A Long Tradition in Utica
St. Patrick's Day and winter hibernation ends with music and marching in the streets, and dancing, and clowns passing out treats to children and various other friends. Everyone's Irish and wearing green, eating and drinking, having a fling as the year shifts from winter to spring. A happier crowd is seldom seen.
St. Patrick's Day is March 17. Many people wear some green, shirts, vests, and hats, while some wear green hair. Irish tunes are popular on the radio, and people may be heard whistling an Irish tune.
March is widely observed as Irish Heritage Month. Many communities have special concerts of Irish music and dancing at this time of year. There is also the tradition of corned beef and cabbage offered at many restaurants. However, the largest event for many people is the tradition of a St. Patrick's Parade.
New York has one of the largest and best known of these parades. But there are other cities and towns across New York State such as Syracuse, Rochester, and Old Forge with parades celebrating the Patron Saint of Ireland which coincides with the beginning of spring.
One of the largest parades with a long tradition of over 30 years is in Utica. Most years this is on the Saturday before the March 17th. In Utica, Varick Street has traditionally been the focus of the local festivities. It is the busiest weekend of the year for the bars and restaurants in the Brewery district. Many offer corned beef and cabbage, washed down with green beer.
The modern tradition of a St. Patrick's Parade in Utica began in the late 1970s with the Emerald Society including Vincent Courrou Jr., and John Oakes. Many of the plans for these parades were discussed at the Shoe Two Bar on Varick Street near Lafayette Street. This bar was destroyed by fire many years ago. By 1984, over 10,000 spectators crowded West Utica when the parade still was on Varick, Court, and Columbia Streets. That year there were 60 marching units, six bands, and 25 floats. John Oakes said the parade had grown since the first year when there were only four units.
In the early 1990s, Dolly Parton was in town for a March performance, and the parade had by then been moved to Genesee Street for crowd control and safety issues. It started to snow early in the day, and her concert was postponed a night. On late night television the next week she mentioned watching from her hotel window the parade that went on despite the snow and biting cold.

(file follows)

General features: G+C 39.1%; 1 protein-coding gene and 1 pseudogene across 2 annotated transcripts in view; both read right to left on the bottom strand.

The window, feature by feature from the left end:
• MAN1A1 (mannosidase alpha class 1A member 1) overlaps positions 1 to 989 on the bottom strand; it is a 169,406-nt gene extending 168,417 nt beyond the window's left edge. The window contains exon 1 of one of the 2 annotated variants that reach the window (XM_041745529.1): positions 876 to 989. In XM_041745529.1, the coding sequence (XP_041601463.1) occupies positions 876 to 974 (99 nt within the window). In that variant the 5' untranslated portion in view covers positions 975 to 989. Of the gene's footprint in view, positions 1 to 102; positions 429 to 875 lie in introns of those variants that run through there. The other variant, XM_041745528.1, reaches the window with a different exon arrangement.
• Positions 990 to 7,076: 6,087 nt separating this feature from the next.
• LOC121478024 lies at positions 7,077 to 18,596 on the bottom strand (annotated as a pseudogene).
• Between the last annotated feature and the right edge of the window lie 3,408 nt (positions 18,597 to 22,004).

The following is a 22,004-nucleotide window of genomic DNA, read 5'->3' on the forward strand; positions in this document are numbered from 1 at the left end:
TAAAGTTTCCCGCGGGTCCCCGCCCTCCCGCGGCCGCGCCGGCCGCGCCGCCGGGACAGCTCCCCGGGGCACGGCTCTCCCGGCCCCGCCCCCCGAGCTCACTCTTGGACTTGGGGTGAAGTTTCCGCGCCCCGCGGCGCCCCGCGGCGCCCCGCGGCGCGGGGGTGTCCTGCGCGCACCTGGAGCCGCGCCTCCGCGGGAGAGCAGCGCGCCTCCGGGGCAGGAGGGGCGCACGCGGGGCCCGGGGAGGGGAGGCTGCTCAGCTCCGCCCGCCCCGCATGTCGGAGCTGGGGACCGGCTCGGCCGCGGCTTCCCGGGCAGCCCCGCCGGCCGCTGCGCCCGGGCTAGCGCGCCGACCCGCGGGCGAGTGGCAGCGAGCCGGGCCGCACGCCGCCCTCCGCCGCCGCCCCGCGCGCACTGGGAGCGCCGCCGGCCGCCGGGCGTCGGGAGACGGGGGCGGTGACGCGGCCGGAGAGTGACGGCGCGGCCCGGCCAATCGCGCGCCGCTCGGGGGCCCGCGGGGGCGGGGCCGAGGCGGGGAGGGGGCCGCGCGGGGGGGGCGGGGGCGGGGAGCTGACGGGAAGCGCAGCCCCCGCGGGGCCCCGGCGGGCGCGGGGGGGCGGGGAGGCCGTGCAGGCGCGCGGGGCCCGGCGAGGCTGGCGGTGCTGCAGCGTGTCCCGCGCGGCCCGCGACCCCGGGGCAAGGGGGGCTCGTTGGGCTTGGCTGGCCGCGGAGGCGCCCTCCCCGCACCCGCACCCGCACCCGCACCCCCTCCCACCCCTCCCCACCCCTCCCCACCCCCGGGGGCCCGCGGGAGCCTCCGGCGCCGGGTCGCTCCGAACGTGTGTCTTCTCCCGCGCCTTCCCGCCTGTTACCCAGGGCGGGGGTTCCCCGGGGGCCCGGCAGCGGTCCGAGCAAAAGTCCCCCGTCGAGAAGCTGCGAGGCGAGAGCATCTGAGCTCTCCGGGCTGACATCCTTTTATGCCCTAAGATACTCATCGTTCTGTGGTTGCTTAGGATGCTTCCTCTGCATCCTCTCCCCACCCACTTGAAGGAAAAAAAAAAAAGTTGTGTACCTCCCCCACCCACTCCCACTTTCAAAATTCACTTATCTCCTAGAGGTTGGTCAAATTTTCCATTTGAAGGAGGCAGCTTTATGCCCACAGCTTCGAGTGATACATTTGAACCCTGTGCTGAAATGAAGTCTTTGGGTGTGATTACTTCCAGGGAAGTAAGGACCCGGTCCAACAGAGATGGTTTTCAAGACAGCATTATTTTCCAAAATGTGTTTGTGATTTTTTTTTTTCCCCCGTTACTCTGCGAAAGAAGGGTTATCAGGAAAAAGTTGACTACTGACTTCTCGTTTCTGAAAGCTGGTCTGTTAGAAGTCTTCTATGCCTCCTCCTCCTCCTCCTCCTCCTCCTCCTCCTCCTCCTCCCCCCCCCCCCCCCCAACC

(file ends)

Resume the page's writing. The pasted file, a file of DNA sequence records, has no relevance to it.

On March 15, 2008, the streets of Utica came alive with about 40,000 people for the parade. It was reported as the third largest parade in the state. This has become an annual festival for the city celebrating the Irish and the return of spring. The weather was overcast, but mild, near 40 degrees. Many musical groups including bag pipes, fife and dru corps and marching bands added to the excitement with a wide variety of parade music. There were also Irish dancers, clowns, numerous fire departments, and a state of the art electric hybrid bus manufactured by local Orion Bus Industries. Numerous radio stations and other commercial enterprises also participated.
As the parade came down Genessee Street from Oneida Square to Columbia Street, traditional Irish bagpipes and marching bands filled the air with music, providing over an hour of celebration of the end of winter.
The Great American Irish Festival continued to be a major organizer of the 31st annual parade held on March 14, 2009. (They also sponsor an Irish festival at nearby Frankfort Fair Grounds in July). This parade included Sixteen floats, eight bag pipe bands from as far away as Syracuse and Binghamton, and eight other bands. There were a total of over 130 units, according to Director Kevin Dowling in the Observer Dispatch. It also attracted the largest crowd in ten years, and Utica's parade remains one of the largest in the state to celebrate the Irish.
This is usually the first large outdoor event of the year, the warmer weather and parade providing a great opportunity to meet old friends not seen about during the winter. What a wonderful way for the community to come together in anticipation of spring after our cold, snowy winter.
This Week in History by Frank Tomaino, Utica Observer Dispatch, March 15, 2009
Utica Observer Dispatch, March 15, 2009 and March 16, 2008
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